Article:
Tags: ebooks, mysteries, series, westerns, writing
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Nothing is certain but change. That’s the way of life, but not necessarily so in series. If you intend to do a limited series, say a trilogy, your protagonist can have a character arc where all kinds of flaws are corrected or augmented by the end of the series. The protagonist usually grows as a person and responds to the vicissitudes of the plot thrown at him/her. This makes for a satisfying conclusion but presents a problem if the series stretches to more titles.
Readers get invested in the character. Watching one grow and change is fine if the series ends in a predetermined number of titles. If the series has multiple entries, this isn’t such a good idea. A reader coming into the series after 5 or 6 titles (or 50 or 60) can fall in love with that character, go back to read earlier titles and find the character doesn’t measure up. End of interest. Ebooks have the advantage of always being in print so a reader can scrounge up the first book and ride the wave through all the titles and enjoy the character development. But in a print series, this isn’t an easy thing. Print books go OP (out of print) in a few weeks.
Some many-authored long-running series like the Jake Logan books insist that the main character (in this case, John Slocum) never change from the traits listed in the series bible. Authors don’t have to deal with changes or details a book or a hundred books earlier. But what’s an author to do with a static protagonist?
The answer comes in the secondary characters. They can change (or even die). The protagonist carries the plot and everyone around can learn and grow or devolve. End of book, satisfying character changes, but not in the protagonist who moves on, as is, to begin a new adventure.
I am trying something a bit different in a western series starting in October. The protagonist in The Great West Detective Agency is a gambler and something of a wastrel whose liking for the ladies always gets him in trouble. It’s a print series so Lucas Stanton’s not going to change much, but I hit upon the idea of publishing short stories using secondary characters to augment the plot. What are the histories behind the characters in the book? The dance hall girl or the bartender? The sidekick or the femme fatale? The curious “source of all information” or the hellfire and brimstone preacher or the sweet young thing who entices Stanton into a new mystery? This volume (the first will be called 4 Lives) will be an ebook and maybe PoD. But it gives a chance for the behind the scenes look at the characters and how they got to where they are in the book, leaving the protagonist free to push the plot.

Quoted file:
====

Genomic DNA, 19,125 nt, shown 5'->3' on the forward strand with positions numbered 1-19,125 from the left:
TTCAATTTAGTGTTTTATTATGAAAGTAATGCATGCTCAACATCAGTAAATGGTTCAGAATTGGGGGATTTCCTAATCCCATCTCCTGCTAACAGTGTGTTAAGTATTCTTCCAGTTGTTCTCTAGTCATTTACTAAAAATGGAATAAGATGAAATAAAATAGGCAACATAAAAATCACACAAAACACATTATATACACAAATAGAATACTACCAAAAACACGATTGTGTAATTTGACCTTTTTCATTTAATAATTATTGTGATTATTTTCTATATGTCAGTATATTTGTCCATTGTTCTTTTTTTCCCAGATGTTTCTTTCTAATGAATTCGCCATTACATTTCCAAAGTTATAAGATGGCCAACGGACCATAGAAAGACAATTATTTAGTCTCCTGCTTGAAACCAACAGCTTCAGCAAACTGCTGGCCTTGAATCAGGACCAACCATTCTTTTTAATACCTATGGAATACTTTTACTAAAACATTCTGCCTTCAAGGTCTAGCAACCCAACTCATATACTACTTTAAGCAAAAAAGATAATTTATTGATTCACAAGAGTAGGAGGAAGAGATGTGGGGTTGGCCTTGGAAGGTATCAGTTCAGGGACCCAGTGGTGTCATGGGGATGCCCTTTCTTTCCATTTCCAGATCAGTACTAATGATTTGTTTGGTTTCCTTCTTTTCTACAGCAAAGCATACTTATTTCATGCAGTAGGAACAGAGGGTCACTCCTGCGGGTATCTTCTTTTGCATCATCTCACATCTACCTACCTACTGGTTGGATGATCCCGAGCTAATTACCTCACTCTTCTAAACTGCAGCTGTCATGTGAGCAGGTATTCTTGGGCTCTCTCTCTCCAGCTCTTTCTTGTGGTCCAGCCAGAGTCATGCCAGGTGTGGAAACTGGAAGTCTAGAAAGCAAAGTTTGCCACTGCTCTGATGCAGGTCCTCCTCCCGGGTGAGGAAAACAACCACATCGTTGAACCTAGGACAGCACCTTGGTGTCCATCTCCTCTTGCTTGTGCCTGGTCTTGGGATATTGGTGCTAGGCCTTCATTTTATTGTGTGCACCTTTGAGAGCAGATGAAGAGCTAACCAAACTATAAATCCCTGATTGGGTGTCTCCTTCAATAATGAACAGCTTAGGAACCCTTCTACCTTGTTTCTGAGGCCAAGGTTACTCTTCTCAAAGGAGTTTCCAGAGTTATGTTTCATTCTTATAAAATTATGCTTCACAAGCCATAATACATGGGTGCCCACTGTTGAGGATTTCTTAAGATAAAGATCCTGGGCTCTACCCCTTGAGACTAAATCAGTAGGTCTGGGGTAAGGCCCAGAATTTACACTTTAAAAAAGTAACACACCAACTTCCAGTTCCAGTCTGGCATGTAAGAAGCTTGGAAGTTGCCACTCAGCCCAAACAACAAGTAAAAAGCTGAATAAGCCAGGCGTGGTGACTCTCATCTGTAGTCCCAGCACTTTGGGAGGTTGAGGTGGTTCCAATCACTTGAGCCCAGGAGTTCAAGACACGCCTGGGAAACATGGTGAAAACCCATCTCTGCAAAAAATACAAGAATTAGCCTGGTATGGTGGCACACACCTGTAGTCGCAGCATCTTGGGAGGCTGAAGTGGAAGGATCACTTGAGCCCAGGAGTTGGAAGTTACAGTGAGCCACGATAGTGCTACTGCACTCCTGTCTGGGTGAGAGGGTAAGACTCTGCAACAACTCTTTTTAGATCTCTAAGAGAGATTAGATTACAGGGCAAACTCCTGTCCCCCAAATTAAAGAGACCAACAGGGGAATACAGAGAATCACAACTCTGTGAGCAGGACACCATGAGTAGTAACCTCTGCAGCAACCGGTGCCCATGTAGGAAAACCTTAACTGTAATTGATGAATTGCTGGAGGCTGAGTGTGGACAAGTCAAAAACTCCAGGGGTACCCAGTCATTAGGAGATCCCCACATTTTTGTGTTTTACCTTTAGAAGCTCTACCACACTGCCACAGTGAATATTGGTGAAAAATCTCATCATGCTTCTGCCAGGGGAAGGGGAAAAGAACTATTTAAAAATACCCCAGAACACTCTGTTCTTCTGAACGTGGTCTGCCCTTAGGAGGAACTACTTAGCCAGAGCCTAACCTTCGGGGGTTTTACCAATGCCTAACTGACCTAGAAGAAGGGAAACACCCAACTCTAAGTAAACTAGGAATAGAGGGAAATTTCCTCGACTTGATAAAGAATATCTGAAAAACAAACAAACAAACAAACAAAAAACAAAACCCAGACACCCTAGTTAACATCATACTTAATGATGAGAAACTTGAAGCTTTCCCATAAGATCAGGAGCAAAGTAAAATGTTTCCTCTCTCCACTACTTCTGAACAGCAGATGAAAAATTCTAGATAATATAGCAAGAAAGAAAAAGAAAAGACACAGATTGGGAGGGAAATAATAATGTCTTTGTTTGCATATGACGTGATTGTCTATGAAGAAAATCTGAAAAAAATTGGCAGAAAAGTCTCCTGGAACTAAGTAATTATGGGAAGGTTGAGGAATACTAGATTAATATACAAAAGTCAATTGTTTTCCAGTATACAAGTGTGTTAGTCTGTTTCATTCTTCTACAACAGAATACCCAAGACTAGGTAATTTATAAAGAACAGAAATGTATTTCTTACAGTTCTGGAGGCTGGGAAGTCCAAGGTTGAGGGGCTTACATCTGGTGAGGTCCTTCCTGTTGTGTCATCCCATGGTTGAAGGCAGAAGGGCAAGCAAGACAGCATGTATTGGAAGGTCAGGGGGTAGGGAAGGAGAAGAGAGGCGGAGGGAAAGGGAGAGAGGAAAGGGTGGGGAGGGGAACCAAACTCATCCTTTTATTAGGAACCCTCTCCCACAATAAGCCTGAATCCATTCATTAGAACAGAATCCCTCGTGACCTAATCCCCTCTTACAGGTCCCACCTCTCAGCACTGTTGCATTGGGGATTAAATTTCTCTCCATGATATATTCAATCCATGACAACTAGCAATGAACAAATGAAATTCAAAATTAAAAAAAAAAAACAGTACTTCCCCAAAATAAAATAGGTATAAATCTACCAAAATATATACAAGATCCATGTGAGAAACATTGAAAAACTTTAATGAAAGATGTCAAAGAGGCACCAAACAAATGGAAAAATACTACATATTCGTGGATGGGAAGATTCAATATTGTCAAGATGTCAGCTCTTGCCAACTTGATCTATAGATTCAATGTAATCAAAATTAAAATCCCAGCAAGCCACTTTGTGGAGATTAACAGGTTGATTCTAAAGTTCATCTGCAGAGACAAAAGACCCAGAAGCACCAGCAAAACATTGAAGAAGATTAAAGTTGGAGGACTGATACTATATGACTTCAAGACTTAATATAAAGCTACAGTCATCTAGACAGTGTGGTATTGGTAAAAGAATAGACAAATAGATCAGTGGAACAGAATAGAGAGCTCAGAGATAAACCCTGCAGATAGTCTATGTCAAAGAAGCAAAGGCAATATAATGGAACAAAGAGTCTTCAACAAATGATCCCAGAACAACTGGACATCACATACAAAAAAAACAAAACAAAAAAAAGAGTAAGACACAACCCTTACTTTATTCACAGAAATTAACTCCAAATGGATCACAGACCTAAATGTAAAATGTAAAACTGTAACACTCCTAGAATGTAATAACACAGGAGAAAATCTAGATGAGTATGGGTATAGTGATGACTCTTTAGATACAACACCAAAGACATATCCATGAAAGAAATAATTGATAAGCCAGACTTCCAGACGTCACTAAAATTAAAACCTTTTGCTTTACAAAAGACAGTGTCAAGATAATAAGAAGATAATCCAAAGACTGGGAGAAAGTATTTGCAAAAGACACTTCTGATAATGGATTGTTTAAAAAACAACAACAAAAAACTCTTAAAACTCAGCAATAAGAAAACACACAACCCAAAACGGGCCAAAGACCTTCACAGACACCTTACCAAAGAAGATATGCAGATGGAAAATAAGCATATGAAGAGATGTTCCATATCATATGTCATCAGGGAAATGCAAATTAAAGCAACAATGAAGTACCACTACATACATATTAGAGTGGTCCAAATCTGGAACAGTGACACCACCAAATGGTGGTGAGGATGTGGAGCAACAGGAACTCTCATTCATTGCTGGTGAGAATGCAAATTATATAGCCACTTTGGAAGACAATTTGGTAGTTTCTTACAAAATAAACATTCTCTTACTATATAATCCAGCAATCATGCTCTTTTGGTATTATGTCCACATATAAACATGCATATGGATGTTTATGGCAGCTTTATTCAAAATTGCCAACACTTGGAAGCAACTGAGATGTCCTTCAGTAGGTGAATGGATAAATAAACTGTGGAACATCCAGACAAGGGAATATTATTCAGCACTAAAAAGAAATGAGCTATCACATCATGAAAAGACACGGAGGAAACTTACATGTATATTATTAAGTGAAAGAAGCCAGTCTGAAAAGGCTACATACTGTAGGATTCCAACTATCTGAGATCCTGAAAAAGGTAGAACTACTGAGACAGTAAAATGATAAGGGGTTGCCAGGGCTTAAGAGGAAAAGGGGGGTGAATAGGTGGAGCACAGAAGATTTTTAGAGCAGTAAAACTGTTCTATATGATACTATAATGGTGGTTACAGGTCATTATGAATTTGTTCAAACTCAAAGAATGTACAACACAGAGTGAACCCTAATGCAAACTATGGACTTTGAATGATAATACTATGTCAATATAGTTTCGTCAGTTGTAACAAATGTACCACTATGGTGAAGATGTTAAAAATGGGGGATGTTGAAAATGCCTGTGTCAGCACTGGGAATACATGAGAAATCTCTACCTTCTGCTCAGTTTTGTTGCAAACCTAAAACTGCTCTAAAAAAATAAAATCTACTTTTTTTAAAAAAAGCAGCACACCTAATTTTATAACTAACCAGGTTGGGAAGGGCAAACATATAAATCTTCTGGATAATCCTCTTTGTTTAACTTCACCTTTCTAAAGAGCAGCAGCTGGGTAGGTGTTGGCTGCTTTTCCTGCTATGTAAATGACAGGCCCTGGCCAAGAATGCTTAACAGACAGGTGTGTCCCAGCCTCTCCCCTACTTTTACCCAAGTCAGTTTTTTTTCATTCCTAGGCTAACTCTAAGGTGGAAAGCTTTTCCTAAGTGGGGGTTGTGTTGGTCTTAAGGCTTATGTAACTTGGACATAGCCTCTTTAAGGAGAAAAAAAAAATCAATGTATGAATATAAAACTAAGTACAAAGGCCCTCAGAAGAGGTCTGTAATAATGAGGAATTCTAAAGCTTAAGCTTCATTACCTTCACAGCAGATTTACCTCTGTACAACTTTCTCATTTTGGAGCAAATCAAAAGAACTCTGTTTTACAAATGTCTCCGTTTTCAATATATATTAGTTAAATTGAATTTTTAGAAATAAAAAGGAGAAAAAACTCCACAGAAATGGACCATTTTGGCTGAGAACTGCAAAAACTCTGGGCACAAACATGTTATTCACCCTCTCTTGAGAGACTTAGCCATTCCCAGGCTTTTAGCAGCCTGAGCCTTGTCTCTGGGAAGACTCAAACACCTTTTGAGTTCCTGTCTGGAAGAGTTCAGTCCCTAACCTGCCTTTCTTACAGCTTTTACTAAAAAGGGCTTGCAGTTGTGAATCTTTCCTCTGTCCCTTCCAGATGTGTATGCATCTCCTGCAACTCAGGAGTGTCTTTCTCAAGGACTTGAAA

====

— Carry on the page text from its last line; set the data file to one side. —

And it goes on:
If you want a free copy of 4 Lives when it is ready in a month or so to see what I’m doing, drop me a line via my website at http://www.cenotaphroad.com and mention it. Be sure to tell me what your preferred format is.
Playing In Someone Else’s Sandbox (Part 6)(collaborations) March 23, 2014Posted by bobv451 in e-books, fantasy, VIPub, web & computers, writing.
Tags: Chris Achilleos, collaboration, fantasy, genre series, Geo W Proctor, Matthew Stover, writing
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This isn’t strictly about playing in someone else’s sandbox as much as learning to share your toys. For someone who doesn’t like doing collaborations it seems I have done quite a few. 16? About that. Mostly I go with the dictum: coauthoring is where you do twice the work for half the money.
An early collab was with Victor Milan in the 6-title series War of Powers. This one had a strange journey going from Playboy books to Ace/Berkley, but the best of the covers were in the twin omnibus New English Library volumes–the covers were by Chris Achilleos and rank with the best on any heroic fantasy book, any time, ever. The migration came about as Playboy dropped out of genre publishing but sales were so good Berkley nee Ace continued them.
I was doing the Cenotaph Road series for Ace when the first 3 Swords of Raemllyn books with Geo. Proctor were sold there. Geo and I talked over where we wanted to go, I did the synopsis, we rewrote it, I did the first draft since I wrote faster, Geo did a rewrite and then I did a final rewrite with him doing the page proofs. The process went quite well and we were able to talk endlessly about it. Geo lived in Texas, I was in NM. We both had Apple ][e computers and bought super hi-speed modems (4800 baud!) We swapped work via the modem, though a book took as long as 20 minutes to transfer, whereupon we would talk for another 2 hours about how techno savvy we were and how we saved so much money on postage. No matter that the phone bills were higher!